240310 An innovative capacity building approach to prepare tribal community health representatives (CHRs) to deliver colorectal health education, outreach and patient navigation services

Sunday, October 30, 2011

Kevin English, RPh, MPH , Albuquerque Area Indian Health Board, Inc., Albuquerque, NM
Donald Haverkamp, MPH , Division of Cancer Prevention and Control, Centers for Disease Control and Prevention (CDC), Albuquerque, NM
David Espey, MD , CDC/Cchp/Nccdphp, IHS Division of Epidemiology, Albuquerque, NM
Melany Cueva, RN, EdD , Alaska Native Tribal Health, Anchorage, AK
Background: Colorectal cancer is the second leading cancer among Americans Indians, and survival rates are disproportionately poor. One promising approach towards addressing this disparity entails the use of community health representatives (CHRs) to raise colorectal cancer awareness and navigate patents to screening and appropriate follow-up.

Methods: To sufficiently prepare CHRs to intervene, a series of three colorectal health workshops was implemented for 25 CHRs from a consortium of seven Tribes. Teaching strategies included a dynamic mix of lecture and experiential learning activities. A 34-item pre-post test was administered at the third workshop to assess the impact of these trainings upon CHR capacity. Paired-sample t-tests were utilized to analyze mean differences in overall pre-post test scores and subscales measuring three key constructs knowledge, intentions and self-efficacy.

Results: Participants demonstrated significant increases in overall pre-post test scores and scores on all three subscales. However, when data was analyzed according to training exposure, participants who attended all three workshops continued to display significant increases on all scores, while those who attended fewer trainings only experienced gains in knowledge. Pre-test scores were also significantly higher among CHRs who attended all three workshops, suggesting an association between training attendance and retention of training content and self-efficacy.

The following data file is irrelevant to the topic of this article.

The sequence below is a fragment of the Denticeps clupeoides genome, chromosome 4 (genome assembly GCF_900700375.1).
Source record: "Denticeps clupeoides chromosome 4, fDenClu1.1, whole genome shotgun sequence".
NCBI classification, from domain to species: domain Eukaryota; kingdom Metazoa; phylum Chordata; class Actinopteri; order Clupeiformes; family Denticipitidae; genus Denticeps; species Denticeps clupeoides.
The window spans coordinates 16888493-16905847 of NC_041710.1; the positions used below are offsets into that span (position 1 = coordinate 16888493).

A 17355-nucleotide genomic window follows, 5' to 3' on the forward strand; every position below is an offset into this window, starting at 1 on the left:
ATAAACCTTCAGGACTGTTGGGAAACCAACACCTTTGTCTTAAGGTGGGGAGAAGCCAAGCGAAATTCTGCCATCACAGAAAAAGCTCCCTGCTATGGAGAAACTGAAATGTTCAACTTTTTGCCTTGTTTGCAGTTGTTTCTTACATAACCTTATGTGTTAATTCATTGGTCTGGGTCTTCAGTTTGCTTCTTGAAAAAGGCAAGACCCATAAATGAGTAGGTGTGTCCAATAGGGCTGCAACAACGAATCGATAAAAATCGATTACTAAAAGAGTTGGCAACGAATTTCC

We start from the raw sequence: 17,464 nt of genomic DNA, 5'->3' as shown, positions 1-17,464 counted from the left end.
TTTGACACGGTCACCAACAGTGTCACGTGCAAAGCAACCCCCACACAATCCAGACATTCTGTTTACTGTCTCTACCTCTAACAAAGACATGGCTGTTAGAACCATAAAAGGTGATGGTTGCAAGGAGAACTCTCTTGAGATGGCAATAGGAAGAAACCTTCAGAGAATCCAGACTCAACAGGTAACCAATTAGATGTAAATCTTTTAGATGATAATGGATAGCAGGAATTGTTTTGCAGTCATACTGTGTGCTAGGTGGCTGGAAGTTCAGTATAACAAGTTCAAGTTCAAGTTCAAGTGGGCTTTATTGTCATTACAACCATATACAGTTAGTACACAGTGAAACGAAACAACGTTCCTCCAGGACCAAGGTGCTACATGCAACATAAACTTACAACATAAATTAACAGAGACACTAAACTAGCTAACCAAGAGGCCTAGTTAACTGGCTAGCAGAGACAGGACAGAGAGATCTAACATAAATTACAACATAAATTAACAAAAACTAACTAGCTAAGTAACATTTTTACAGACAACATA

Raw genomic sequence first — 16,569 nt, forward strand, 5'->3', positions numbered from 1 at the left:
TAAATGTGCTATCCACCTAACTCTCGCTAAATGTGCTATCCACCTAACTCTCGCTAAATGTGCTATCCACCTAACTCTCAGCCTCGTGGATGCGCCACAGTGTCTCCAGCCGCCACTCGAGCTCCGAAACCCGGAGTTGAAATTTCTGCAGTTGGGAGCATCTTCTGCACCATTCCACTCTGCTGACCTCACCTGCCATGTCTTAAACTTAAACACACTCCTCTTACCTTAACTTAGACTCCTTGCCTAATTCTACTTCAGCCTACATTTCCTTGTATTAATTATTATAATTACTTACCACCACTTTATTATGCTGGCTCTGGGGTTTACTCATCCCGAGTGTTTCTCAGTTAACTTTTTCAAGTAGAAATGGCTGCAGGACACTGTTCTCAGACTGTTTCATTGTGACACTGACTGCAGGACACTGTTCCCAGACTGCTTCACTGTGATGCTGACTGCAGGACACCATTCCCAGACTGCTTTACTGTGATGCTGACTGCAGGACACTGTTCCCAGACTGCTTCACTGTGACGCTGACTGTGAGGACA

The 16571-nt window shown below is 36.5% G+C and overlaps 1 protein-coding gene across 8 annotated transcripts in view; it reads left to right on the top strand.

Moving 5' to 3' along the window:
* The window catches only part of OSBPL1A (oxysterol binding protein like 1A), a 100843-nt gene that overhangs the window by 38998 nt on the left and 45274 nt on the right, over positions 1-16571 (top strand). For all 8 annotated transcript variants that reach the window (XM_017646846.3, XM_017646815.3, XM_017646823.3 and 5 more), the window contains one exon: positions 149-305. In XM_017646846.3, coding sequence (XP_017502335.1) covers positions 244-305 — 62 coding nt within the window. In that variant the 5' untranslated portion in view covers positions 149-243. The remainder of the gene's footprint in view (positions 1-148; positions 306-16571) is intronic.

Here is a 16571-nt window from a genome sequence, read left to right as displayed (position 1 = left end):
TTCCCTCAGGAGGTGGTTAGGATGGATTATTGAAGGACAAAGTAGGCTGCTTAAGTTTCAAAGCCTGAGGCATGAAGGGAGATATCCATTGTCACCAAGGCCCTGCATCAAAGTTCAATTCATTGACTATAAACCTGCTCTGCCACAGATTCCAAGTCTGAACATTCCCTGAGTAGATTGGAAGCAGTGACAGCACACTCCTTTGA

Conclusion: Considerable attention to capacity development is essential towards strengthening the ability of CHRs to integrate new health priority areas, such as colorectal cancer control, into practice. Moreover, the use of multiple training sessions over time, appears to confer advantages in engendering CHR confidence and motivation to intervene.

Learning Areas:
Chronic disease management and prevention
Conduct evaluation related to programs, research, and other areas of practice
Planning of health education strategies, interventions, and programs

Learning Objectives:
1. Assess the value of incorporating constructs beyond knowledge into pre-post tests, such as intentions and self-efficacy (confidence), as a means of more comprehensively evaluating the impact of training sessions upon CHR capacity development. 2. Compare the benefits of conducting multiple training sessions in increments over time, versus consolidating CHR capacity development into a singular training session. 3. Describe key experiential learning approaches that can be integrated into CHR capacity development initiatives including role playing, interactive games, health education materials development, and site visits to facilities that perform health procedures associated with training content (e.g. colonoscopy). 4. Identify useful tools for providing colorectal health education and outreach in American Indian communities. A toolkit of materials that have been developed and pilot tested by CHRs will be disseminated to all participants who attend this session. Toolkit contents include customizable PowerPoint slides, American Indian specific videos, colorectal health resource guides and interactive educational games.

Keywords: Lay Health Workers, Native Americans

Presenting author's disclosure statement:

Qualified on the content I am responsible for because: I have led the development of all facets of the intervention/evaluation research highlighted in this abstract
Any relevant financial relationships? No

I agree to comply with the American Public Health Association Conflict of Interest and Commercial Support Guidelines, and to disclose to the participants any off-label or experimental uses of a commercial product or service discussed in my presentation.